Emma Donoghue's Slammerkin Summary

Powerful Essays
This paper aims at analysing Emma Donoghue’s Slammerkin, written in 2000 and set in mid-eighteenth century England, projects a girl who in no time is pushed into the category of a ‘fallen woman’ for violating the prescribed patriarchal norms and roles for women. Here the girl, Mary, is represented as a universal subject who lives in the wretched condition of most women of her rank and background in the eighteenth century, at the same time, her singular personality interrogates the anti-women stance of the Enlightenment as she emerges into her own in the same inimical historical time and place to reach beyond it to the current readership. The scope of reclamation is dealt to facilitate lost selfhood in general and of women victims in particular.…show more content…
Donoghue places Mary as an interrogator of the patriarchy in her society which was pro-masculine in nature. The prominent patriarchs of the age, Immanuel Kant and Jean-Jacques Rousseau professed misogynist ideologies. Immanuel Kant supported the idea of subordinating women to men on account of their physical difference (Schott n. pag.). Marriage, as an institution, legalized the husband’s control on the wife like that of a master on the slave. This is well elucidated by Mrs. Jones belief that “ ‘a wife’s only a kind of upper servant . . . [who] can’t go against his word” (294).This is conflated with the episode in which Mr. Jones, troubled by his grief on not having a son and his wife’s coldness towards him, comes looking for the prostitute at the inn. He discovers Mary to be the whore but that does not stop him from having sex with her. The superficiality and duplicity of the marriage institution is thus exposed as wives are regulated to be monogamous, whereas husbands are free to seek pleasure and comfort elsewhere. The challenge to this prejudice was clearly enunciated in the feminist stance of Mary Astell given in A Serious Proposal to Women (1668), which seeks to subvert the patriarchal institution of marriage that entraps women and the struggles and triumphs of such a stance is manifestly represented Donoghue’s characterisation of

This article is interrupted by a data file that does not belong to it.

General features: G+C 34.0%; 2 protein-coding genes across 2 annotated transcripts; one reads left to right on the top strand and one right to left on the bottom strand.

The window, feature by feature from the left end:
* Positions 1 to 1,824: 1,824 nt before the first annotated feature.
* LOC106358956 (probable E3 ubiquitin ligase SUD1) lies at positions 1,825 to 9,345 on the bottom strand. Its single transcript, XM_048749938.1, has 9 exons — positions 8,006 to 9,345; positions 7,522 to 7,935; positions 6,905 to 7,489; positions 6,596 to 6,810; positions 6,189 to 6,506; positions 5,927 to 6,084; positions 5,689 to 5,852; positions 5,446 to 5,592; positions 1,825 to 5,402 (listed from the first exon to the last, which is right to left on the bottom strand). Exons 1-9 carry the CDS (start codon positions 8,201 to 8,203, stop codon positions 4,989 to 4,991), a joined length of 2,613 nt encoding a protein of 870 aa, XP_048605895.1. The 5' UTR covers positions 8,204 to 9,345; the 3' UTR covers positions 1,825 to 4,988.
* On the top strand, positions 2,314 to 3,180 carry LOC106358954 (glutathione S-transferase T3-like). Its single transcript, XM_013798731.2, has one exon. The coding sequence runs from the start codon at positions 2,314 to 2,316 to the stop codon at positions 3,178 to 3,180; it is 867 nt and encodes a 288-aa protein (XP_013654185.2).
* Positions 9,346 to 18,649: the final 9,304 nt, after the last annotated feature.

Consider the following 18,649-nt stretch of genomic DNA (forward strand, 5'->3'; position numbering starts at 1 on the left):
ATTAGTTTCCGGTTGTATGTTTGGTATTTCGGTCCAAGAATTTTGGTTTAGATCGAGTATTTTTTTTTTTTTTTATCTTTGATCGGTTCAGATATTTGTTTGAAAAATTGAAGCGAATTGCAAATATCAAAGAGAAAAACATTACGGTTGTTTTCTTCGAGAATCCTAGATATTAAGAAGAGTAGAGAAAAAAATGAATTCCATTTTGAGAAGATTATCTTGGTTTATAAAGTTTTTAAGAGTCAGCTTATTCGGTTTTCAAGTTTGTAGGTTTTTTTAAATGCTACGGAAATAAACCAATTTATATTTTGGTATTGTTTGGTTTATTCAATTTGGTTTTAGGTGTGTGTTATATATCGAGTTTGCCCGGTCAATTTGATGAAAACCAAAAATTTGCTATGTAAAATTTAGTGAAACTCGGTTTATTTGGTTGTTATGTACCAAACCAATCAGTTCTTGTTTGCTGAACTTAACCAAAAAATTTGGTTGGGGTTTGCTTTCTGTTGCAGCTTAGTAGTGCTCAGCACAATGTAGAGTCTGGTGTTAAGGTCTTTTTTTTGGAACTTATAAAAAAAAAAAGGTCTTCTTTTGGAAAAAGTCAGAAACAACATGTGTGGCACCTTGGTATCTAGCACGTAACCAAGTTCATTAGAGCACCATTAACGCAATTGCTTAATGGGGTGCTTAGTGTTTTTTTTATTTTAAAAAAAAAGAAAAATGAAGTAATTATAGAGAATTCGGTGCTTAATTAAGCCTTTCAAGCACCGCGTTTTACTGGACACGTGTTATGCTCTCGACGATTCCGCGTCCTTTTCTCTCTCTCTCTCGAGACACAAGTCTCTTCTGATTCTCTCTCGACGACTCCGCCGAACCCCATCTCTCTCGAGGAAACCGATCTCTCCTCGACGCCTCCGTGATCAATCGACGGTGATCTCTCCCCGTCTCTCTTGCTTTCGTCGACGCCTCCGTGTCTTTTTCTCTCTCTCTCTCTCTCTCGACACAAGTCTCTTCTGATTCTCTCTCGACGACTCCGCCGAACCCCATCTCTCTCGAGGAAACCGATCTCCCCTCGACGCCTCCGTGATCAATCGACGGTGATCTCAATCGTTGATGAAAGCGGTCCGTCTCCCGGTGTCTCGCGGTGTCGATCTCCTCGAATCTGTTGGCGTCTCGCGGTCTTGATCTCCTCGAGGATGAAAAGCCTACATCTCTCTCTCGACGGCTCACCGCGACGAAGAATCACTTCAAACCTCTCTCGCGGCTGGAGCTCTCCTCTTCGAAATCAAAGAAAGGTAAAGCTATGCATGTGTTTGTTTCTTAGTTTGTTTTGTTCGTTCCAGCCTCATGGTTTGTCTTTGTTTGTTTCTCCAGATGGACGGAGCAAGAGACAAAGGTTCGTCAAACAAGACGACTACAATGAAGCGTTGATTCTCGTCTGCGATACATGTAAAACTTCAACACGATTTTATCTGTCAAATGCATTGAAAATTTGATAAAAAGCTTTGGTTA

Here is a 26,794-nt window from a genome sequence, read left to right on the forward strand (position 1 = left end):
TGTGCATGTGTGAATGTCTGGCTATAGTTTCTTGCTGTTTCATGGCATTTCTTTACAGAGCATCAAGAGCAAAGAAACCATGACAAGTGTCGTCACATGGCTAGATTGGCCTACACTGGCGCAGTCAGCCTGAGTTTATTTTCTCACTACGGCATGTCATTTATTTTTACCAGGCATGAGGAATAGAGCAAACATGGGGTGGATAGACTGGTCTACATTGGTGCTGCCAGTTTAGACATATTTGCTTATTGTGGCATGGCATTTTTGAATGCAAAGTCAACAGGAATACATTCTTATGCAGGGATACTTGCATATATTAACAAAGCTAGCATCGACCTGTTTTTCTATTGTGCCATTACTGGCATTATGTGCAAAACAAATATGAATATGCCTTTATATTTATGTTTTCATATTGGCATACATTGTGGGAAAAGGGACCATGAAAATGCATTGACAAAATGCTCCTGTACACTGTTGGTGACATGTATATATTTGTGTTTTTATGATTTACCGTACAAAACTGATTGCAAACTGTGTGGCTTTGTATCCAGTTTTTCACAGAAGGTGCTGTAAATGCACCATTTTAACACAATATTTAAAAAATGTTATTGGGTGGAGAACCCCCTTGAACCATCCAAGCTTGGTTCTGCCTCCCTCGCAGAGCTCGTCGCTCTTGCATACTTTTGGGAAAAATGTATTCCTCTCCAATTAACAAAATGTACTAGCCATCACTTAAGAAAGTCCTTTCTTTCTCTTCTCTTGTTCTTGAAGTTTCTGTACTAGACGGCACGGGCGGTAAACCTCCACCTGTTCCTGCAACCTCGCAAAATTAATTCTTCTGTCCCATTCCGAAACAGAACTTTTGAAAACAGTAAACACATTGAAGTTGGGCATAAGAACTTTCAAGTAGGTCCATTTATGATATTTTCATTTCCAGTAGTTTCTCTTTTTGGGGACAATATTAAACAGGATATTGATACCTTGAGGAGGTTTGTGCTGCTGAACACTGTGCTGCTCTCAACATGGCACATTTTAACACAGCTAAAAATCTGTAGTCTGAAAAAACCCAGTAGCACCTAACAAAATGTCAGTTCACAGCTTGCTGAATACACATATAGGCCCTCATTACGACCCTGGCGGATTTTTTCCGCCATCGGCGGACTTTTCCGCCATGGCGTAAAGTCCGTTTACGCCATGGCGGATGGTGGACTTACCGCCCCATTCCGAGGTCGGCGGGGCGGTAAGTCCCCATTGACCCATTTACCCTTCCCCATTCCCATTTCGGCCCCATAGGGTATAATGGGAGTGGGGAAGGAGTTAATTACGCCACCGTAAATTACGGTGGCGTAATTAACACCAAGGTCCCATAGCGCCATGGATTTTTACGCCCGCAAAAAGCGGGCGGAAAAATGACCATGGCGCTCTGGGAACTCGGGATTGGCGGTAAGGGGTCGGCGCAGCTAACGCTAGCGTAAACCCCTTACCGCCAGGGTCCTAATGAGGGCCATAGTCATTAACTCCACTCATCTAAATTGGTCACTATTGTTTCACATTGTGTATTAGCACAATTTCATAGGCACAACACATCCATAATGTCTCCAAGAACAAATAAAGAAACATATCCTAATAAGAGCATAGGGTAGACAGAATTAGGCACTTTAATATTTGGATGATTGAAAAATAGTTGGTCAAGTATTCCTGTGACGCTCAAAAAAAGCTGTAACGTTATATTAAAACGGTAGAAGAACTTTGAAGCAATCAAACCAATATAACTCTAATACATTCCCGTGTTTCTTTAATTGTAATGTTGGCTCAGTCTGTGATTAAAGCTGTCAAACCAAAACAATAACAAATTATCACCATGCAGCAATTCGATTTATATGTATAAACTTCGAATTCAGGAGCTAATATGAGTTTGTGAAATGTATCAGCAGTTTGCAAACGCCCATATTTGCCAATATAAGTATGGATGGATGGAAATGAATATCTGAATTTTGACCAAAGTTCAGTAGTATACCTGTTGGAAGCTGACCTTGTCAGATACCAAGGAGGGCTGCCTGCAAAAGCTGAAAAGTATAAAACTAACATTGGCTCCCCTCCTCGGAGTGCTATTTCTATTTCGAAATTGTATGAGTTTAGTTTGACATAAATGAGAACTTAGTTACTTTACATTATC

Get Access